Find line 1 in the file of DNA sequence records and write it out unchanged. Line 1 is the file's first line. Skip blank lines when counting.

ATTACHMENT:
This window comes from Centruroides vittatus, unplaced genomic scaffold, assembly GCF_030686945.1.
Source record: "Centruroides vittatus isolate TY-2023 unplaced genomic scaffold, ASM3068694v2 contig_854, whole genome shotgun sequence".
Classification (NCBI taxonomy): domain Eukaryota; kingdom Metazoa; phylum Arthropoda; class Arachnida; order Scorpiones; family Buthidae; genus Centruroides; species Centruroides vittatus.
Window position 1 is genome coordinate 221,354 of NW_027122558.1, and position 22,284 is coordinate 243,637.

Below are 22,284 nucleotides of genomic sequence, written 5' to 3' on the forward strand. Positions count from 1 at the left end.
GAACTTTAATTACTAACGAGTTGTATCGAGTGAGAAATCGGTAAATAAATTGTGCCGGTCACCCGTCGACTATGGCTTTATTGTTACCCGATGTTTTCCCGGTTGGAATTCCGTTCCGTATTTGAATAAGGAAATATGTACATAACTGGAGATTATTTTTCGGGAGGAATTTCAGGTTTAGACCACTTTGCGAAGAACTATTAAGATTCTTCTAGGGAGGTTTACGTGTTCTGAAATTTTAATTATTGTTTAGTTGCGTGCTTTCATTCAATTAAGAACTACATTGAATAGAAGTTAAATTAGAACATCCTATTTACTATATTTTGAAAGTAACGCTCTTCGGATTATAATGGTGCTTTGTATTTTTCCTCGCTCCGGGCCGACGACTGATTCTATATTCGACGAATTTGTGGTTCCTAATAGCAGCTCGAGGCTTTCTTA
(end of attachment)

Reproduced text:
This window comes from Centruroides vittatus, unplaced genomic scaffold, assembly GCF_030686945.1.